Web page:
ISBN: 0-679-42455-5

Page Count: 447

Publisher: Random House

Review Posted Online: May 20, 2010

Kirkus Reviews Issue: Aug. 1, 1996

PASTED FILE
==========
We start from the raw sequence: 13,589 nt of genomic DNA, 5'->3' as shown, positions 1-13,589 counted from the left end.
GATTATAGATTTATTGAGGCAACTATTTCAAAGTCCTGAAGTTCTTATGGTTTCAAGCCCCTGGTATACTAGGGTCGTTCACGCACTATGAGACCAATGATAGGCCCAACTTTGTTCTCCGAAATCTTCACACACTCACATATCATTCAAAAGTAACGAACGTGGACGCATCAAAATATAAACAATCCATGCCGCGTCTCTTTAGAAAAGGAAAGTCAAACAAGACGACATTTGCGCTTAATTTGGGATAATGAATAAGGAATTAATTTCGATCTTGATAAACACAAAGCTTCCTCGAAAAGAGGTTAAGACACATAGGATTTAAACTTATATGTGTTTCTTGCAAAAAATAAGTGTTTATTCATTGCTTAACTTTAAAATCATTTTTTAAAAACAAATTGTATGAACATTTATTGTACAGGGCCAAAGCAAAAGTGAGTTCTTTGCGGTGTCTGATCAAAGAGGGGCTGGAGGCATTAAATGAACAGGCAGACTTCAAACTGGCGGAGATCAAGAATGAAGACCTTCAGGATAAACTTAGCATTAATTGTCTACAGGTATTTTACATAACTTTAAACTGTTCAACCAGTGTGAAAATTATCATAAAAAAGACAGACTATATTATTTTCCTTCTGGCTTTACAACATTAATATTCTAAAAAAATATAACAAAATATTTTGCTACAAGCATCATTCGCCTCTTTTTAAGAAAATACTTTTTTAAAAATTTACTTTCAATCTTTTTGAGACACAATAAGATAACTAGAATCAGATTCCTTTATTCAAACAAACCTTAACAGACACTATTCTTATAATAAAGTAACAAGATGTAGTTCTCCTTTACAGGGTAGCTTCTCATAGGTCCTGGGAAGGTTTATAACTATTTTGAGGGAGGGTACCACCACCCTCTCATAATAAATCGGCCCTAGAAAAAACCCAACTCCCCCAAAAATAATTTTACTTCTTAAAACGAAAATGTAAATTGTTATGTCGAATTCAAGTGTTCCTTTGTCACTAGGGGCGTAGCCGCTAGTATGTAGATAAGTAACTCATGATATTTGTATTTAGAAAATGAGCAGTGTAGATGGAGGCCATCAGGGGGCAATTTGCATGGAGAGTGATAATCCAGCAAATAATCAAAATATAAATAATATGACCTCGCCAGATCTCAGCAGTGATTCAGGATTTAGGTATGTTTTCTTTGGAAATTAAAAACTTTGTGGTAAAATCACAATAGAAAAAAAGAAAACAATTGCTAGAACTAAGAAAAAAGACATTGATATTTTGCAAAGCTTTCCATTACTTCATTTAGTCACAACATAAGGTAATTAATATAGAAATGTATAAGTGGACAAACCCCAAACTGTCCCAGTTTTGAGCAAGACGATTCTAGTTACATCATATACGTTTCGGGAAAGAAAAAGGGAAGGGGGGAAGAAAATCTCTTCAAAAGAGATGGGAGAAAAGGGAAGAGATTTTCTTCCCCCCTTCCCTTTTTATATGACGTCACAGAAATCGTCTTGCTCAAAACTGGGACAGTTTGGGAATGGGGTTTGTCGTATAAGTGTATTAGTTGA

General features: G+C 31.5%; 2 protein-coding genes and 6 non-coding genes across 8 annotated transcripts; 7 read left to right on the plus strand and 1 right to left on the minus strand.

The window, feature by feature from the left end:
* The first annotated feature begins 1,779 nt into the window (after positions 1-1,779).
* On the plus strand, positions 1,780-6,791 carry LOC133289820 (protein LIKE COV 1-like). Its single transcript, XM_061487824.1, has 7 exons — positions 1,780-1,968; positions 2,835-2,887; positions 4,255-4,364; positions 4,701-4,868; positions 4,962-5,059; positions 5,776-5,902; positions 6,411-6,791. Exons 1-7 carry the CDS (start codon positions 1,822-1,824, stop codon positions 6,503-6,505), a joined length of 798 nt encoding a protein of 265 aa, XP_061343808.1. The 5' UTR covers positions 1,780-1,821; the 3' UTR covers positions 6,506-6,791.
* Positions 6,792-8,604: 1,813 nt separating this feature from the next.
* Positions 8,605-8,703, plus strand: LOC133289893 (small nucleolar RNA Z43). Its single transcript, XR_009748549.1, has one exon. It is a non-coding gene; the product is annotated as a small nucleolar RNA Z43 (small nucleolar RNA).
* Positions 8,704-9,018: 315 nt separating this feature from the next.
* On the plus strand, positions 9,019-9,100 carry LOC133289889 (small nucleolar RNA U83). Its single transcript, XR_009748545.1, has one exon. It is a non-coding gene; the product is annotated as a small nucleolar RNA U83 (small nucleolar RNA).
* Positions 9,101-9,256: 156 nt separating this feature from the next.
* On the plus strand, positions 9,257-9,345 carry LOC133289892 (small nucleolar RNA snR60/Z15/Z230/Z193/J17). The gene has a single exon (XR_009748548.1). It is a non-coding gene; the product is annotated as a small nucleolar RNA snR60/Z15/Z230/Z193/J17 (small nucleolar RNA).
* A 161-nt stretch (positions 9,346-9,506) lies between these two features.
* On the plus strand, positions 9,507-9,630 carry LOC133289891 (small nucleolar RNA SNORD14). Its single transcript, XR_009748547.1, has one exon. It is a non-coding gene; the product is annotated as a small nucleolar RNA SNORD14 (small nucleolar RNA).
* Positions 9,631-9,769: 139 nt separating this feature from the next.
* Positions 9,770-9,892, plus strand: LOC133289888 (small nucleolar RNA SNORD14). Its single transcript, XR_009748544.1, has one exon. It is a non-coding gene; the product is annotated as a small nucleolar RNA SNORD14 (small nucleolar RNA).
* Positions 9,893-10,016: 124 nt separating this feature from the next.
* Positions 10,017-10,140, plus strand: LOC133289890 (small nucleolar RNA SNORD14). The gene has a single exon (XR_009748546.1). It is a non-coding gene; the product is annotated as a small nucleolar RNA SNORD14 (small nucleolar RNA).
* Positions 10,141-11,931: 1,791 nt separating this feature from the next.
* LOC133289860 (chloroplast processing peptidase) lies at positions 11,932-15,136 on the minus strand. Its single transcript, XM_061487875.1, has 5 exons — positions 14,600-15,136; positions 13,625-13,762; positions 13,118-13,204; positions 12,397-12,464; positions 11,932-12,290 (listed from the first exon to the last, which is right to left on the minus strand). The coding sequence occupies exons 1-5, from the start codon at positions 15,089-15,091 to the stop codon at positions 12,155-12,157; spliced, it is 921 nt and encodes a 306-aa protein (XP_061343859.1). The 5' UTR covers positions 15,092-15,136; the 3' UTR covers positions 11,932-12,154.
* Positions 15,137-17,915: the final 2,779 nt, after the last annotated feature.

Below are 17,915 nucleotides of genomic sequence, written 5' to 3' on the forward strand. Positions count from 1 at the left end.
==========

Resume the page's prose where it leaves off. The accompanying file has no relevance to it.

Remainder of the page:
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For Howard Zinn, long-time civil rights and anti-war activist, history and ideology have a lot in common. Since he thinks that everything is in someone's interest, the historian—Zinn posits—has to figure out whose interests he or she is defining/defending/reconstructing (hence one of his previous books, The Politics of History). Zinn has no doubts about where he stands in this "people's history": "it is a history disrespectful of governments and respectful of people's movements of resistance." So what we get here, instead of the usual survey of wars, presidents, and institutions, is a survey of the usual rebellions, strikes, and protest movements. Zinn starts out by depicting the arrival of Columbus in North America from the standpoint of the Indians (which amounts to their standpoint as constructed from the observations of the Europeans); and, after easily establishing the cultural disharmony that ensued, he goes on to the importation of slaves into the colonies. Add the laborers and indentured servants that followed, plus women and later immigrants, and you have Zinn's amorphous constituency. To hear Zinn tell it, all anyone did in America at any time was to oppress or be oppressed; and so he obscures as much as his hated mainstream historical foes do—only in Zinn's case there is that absurd presumption that virtually everything that came to pass was the work of ruling-class planning: this amounts to one great indictment for conspiracy. Despite surface similarities, this is not a social history, since we get no sense of the fabric of life. Instead of negating the one-sided histories he detests, Zinn has merely reversed the image; the distortion remains.